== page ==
18 October 2008
Today Jeremy and I got to try fresh raw King Crab for the first time. It tasted like drinking the ocean. Not fishy, but literally like eating a salt-water flavored slug. I didn't like it at all, but that could be because I hate seafood. Jeremy thought it was okay. However, with the product being valued at $75/pound neither of us thought we would be willing to buy it. Why did we eat it then?
I am taking a class called Food Microbiology this semester where we are required to do a project with our lab partners--conducting a literature search, carrying out original research, documenting it, and writing a report on it. There is a company based out of New Orleans (but having facilities throughout the United States) which became the first company in America to use high pressure processing on fresh raw seafood products. The high pressure kills the oysters (or other seafood products) without adding any heat, and therefore they are raw rather than cooked. Typically oysters are kept alive until they are cooked and eaten to ensure that they are fresh. Apparently you can tell that an oyster has gone bad if its shell begins to open. When they first did the process on the oysters they thought they might have ruined them all because all of the shells opened. However, they found that this was not the case; the pressure had merely released all of the oysters so that they slid right out of their shells--reducing the trouble it took to shuck them. They can be kept on ice or refrigerated for a shelf life of 2 weeks or longer.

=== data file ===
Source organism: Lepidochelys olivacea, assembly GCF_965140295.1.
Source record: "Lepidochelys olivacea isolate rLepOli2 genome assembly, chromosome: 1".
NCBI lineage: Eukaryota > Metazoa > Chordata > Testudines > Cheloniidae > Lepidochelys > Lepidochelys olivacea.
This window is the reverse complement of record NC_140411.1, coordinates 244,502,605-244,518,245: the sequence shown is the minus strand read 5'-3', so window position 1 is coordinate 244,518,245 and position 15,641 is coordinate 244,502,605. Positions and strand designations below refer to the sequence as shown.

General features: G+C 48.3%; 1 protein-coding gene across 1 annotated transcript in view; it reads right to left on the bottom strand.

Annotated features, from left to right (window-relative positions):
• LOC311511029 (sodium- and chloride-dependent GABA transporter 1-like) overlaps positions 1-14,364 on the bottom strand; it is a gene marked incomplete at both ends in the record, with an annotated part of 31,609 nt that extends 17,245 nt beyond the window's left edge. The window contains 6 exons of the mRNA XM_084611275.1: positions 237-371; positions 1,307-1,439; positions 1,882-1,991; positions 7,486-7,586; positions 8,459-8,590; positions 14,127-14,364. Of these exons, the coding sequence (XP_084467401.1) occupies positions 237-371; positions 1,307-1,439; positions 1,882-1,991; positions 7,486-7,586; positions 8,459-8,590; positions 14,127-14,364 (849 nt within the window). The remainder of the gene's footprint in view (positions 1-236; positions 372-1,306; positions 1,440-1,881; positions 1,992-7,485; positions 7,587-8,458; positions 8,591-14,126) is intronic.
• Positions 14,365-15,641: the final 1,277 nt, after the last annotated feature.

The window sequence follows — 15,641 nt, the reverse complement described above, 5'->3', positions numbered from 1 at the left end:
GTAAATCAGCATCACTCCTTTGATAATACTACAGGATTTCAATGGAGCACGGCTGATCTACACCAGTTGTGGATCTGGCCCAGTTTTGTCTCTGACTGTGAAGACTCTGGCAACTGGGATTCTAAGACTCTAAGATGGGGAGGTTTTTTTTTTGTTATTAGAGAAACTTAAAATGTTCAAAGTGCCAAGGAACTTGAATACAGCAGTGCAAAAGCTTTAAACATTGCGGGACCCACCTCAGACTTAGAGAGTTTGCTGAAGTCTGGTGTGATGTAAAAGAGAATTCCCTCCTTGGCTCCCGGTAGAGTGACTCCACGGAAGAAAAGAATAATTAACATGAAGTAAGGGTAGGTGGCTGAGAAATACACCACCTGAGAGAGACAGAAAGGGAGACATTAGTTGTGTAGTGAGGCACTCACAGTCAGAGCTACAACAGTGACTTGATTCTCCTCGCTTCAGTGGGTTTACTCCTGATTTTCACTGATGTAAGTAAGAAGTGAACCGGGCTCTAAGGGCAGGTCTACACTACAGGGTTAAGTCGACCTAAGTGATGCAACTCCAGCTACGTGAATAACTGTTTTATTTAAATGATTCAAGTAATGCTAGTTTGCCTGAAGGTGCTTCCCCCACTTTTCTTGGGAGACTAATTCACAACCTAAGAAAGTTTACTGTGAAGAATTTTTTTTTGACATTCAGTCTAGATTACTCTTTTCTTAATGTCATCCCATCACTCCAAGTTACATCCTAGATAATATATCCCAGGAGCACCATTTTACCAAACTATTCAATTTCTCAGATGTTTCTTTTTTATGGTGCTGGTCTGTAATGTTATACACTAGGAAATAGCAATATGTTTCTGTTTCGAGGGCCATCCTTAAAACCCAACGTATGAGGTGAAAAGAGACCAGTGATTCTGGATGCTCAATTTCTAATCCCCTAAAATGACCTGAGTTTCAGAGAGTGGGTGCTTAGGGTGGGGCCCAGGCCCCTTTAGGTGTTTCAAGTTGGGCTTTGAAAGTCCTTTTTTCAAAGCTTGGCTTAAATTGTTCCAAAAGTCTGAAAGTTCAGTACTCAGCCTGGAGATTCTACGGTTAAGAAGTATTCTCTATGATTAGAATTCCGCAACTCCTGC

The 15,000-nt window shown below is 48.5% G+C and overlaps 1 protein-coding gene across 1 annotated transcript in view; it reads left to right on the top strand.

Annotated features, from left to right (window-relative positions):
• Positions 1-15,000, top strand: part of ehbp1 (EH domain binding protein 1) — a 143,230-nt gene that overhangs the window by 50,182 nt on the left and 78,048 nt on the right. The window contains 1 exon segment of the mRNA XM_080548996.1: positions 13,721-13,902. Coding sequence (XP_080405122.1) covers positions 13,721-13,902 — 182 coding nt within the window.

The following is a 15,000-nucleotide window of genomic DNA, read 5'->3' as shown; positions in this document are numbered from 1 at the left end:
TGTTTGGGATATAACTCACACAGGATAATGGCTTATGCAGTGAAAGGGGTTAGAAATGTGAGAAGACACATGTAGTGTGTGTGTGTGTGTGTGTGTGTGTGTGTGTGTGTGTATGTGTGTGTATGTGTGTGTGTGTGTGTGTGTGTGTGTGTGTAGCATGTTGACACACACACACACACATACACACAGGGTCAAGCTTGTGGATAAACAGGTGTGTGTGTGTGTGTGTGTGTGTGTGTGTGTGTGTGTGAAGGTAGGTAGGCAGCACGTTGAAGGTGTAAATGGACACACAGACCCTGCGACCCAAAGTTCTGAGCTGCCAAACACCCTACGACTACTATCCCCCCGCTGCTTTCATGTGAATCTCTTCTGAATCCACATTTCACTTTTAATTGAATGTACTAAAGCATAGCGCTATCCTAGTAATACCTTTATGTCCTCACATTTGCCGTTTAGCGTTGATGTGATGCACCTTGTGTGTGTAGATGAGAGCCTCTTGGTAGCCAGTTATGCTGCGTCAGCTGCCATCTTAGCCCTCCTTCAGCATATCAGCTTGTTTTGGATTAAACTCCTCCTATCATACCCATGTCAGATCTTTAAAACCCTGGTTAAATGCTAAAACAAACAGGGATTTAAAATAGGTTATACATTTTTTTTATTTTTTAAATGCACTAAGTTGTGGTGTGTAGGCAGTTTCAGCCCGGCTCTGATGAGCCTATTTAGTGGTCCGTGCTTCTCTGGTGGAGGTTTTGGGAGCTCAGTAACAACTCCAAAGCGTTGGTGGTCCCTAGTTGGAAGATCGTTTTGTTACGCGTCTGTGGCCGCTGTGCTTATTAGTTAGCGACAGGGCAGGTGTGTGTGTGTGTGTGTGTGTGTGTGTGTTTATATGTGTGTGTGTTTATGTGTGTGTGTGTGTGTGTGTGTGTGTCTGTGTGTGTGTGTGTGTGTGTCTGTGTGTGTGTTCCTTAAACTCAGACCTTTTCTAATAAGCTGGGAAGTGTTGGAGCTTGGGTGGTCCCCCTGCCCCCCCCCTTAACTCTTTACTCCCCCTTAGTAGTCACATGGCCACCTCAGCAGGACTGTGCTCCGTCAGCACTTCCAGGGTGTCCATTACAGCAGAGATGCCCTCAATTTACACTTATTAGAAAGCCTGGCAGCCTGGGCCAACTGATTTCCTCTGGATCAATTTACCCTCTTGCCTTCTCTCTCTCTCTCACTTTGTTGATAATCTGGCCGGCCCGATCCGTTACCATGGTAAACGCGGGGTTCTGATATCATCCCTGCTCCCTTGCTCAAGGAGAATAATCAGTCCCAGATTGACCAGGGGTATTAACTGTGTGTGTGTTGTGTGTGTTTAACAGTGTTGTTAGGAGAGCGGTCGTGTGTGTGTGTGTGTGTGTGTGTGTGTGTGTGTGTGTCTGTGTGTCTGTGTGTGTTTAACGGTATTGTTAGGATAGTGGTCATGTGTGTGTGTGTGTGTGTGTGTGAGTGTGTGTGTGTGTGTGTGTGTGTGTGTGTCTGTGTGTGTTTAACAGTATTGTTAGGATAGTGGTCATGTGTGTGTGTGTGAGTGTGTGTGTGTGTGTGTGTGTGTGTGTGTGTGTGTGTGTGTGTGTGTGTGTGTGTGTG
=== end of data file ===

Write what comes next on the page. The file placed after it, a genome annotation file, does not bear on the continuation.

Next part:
Last year a group did a project testing the shelf life of the same processing method using lobster. It was successful. My lab partner, Mike, and I are testing how well it works with King Crab. They are expecting a shelf life of 21-30 days. If they can get a shelf life that long it really is a big deal. Typically king crab is caught, cooked, frozen and then cooked again before finally being served at the restaurant. After this much mutilation its taste hardly resembles the real product. Think of doing that to a steak...you wouldn't. The crab actually comes from ships featured on "The Deadliest Catch" if you are familiar with that show.
Our plan is to plate the samples on various media using various dilutions every other day for 16 days to test how long the product lasts. We will also do sensory tests such as smell, flavor and texture. We are using Petrifilms to test for coliforms (with a special indicator for e. coli) and to do an aerobic plate count, and have made up special differential agar to test for lactic acid producing bacteria...in case any of you happen to know/care what all of that means.
The man in charge of the company flew from New Orleans to Seattle yesterday. They processed the crab, and he flew in this morning to bring it to us, meet us, and take us out to lunch. It was really quite fun. He is a wonderfully nice guy. He talked about what the project meant to the company and let us smell and try the crab to show us what it was supposed to taste like. Jeremy came with us, and he took us to a place he had been going to eat since he first came to college at BYU in 1993. It was a sushi bar in downtown Provo. He brought about a pound of crab to the owner of the restaurant, who was very good friends with him and told him that the 100 oysters he sent her last year were the best oyster she'd ever tasted in her life. Neither Jeremy nor I had ever had sushi before. He loved it; I didn't, but the non-seafoody food was good. We really enjoyed the whole experience.
I had to rush home after plating the samples because my English group is doing a set-of-instructions project on how to make a Pumpkin Cake for Halloween. I thought I would share a picture. It's really quite neat. Also, I cut my hair, as you can see in the picture at the beginning of the blog.